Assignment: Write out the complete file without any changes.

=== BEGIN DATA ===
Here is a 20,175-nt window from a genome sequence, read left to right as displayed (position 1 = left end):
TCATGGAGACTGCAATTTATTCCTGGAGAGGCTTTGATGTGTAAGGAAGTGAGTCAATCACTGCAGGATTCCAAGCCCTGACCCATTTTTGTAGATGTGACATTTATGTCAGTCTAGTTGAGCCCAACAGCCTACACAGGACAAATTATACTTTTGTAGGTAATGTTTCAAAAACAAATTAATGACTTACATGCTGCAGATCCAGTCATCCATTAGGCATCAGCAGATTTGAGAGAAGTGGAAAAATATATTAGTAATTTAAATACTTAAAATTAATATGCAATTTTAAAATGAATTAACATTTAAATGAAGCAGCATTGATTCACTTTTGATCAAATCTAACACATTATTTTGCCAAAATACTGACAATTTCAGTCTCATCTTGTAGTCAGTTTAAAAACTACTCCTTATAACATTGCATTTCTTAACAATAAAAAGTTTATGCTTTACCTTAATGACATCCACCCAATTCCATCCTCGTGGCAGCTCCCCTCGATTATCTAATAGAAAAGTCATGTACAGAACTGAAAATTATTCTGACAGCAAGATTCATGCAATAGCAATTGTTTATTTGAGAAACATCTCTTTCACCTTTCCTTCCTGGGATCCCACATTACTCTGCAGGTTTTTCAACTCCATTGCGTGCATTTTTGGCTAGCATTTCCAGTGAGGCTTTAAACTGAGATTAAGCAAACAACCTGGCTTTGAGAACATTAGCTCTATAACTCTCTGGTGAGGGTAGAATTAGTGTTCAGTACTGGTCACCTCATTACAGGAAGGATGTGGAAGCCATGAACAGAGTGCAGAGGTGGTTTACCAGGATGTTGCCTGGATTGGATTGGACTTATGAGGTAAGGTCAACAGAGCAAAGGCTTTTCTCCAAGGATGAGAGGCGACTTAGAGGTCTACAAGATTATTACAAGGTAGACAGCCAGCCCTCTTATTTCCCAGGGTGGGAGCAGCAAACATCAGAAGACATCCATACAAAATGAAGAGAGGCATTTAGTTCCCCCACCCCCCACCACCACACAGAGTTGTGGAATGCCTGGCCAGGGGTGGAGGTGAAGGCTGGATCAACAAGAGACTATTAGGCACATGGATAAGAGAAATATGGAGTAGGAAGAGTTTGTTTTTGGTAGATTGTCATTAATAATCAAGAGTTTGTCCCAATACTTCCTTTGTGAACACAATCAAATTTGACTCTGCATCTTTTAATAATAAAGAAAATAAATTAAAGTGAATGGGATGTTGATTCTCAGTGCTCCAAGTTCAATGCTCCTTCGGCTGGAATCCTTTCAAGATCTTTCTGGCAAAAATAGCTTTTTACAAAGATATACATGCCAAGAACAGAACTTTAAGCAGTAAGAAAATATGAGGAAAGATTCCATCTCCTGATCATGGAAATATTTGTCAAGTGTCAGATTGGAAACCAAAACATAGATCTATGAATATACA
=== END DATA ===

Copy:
Here is a 20,175-nt window from a genome sequence, read left to right as displayed (position 1 = left end):
TCATGGAGACTGCAATTTATTCCTGGAGAGGCTTTGATGTGTAAGGAAGTGAGTCAATCACTGCAGGATTCCAAGCCCTGACCCATTTTTGTAGATGTGACATTTATGTCAGTCTAGTTGAGCCCAACAGCCTACACAGGACAAATTATACTTTTGTAGGTAATGTTTCAAAAACAAATTAATGACTTACATGCTGCAGATCCAGTCATCCATTAGGCATCAGCAGATTTGAGAGAAGTGGAAAAATATATTAGTAATTTAAATACTTAAAATTAATATGCAATTTTAAAATGAATTAACATTTAAATGAAGCAGCATTGATTCACTTTTGATCAAATCTAACACATTATTTTGCCAAAATACTGACAATTTCAGTCTCATCTTGTAGTCAGTTTAAAAACTACTCCTTATAACATTGCATTTCTTAACAATAAAAAGTTTATGCTTTACCTTAATGACATCCACCCAATTCCATCCTCGTGGCAGCTCCCCTCGATTATCTAATAGAAAAGTCATGTACAGAACTGAAAATTATTCTGACAGCAAGATTCATGCAATAGCAATTGTTTATTTGAGAAACATCTCTTTCACCTTTCCTTCCTGGGATCCCACATTACTCTGCAGGTTTTTCAACTCCATTGCGTGCATTTTTGGCTAGCATTTCCAGTGAGGCTTTAAACTGAGATTAAGCAAACAACCTGGCTTTGAGAACATTAGCTCTATAACTCTCTGGTGAGGGTAGAATTAGTGTTCAGTACTGGTCACCTCATTACAGGAAGGATGTGGAAGCCATGAACAGAGTGCAGAGGTGGTTTACCAGGATGTTGCCTGGATTGGATTGGACTTATGAGGTAAGGTCAACAGAGCAAAGGCTTTTCTCCAAGGATGAGAGGCGACTTAGAGGTCTACAAGATTATTACAAGGTAGACAGCCAGCCCTCTTATTTCCCAGGGTGGGAGCAGCAAACATCAGAAGACATCCATACAAAATGAAGAGAGGCATTTAGTTCCCCCACCCCCCACCACCACACAGAGTTGTGGAATGCCTGGCCAGGGGTGGAGGTGAAGGCTGGATCAACAAGAGACTATTAGGCACATGGATAAGAGAAATATGGAGTAGGAAGAGTTTGTTTTTGGTAGATTGTCATTAATAATCAAGAGTTTGTCCCAATACTTCCTTTGTGAACACAATCAAATTTGACTCTGCATCTTTTAATAATAAAGAAAATAAATTAAAGTGAATGGGATGTTGATTCTCAGTGCTCCAAGTTCAATGCTCCTTCGGCTGGAATCCTTTCAAGATCTTTCTGGCAAAAATAGCTTTTTACAAAGATATACATGCCAAGAACAGAACTTTAAGCAGTAAGAAAATATGAGGAAAGATTCCATCTCCTGATCATGGAAATATTTGTCAAGTGTCAGATTGGAAACCAAAACATAGATCTATGAATATACA